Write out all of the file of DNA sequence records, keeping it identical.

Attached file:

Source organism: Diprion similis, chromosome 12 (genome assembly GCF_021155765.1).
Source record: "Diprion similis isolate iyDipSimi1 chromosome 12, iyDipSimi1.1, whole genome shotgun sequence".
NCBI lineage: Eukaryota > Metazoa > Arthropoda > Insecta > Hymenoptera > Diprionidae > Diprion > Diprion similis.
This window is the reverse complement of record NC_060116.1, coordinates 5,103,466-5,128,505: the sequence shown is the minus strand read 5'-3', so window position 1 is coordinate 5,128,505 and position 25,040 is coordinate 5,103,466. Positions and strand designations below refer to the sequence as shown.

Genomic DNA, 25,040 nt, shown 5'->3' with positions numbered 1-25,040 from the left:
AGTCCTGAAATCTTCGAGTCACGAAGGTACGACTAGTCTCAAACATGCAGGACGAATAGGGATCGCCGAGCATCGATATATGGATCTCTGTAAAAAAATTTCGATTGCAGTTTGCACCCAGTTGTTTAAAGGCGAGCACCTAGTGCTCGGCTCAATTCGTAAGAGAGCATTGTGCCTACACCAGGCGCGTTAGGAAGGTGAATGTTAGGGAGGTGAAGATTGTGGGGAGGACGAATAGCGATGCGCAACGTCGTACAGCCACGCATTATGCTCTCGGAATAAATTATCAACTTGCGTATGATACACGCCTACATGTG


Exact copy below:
Source organism: Diprion similis, chromosome 12 (genome assembly GCF_021155765.1).
Source record: "Diprion similis isolate iyDipSimi1 chromosome 12, iyDipSimi1.1, whole genome shotgun sequence".
NCBI lineage: Eukaryota > Metazoa > Arthropoda > Insecta > Hymenoptera > Diprionidae > Diprion > Diprion similis.
This window is the reverse complement of record NC_060116.1, coordinates 5,103,466-5,128,505: the sequence shown is the minus strand read 5'-3', so window position 1 is coordinate 5,128,505 and position 25,040 is coordinate 5,103,466. Positions and strand designations below refer to the sequence as shown.

Genomic DNA, 25,040 nt, shown 5'->3' with positions numbered 1-25,040 from the left:
AGTCCTGAAATCTTCGAGTCACGAAGGTACGACTAGTCTCAAACATGCAGGACGAATAGGGATCGCCGAGCATCGATATATGGATCTCTGTAAAAAAATTTCGATTGCAGTTTGCACCCAGTTGTTTAAAGGCGAGCACCTAGTGCTCGGCTCAATTCGTAAGAGAGCATTGTGCCTACACCAGGCGCGTTAGGAAGGTGAATGTTAGGGAGGTGAAGATTGTGGGGAGGACGAATAGCGATGCGCAACGTCGTACAGCCACGCATTATGCTCTCGGAATAAATTATCAACTTGCGTATGATACACGCCTACATGTG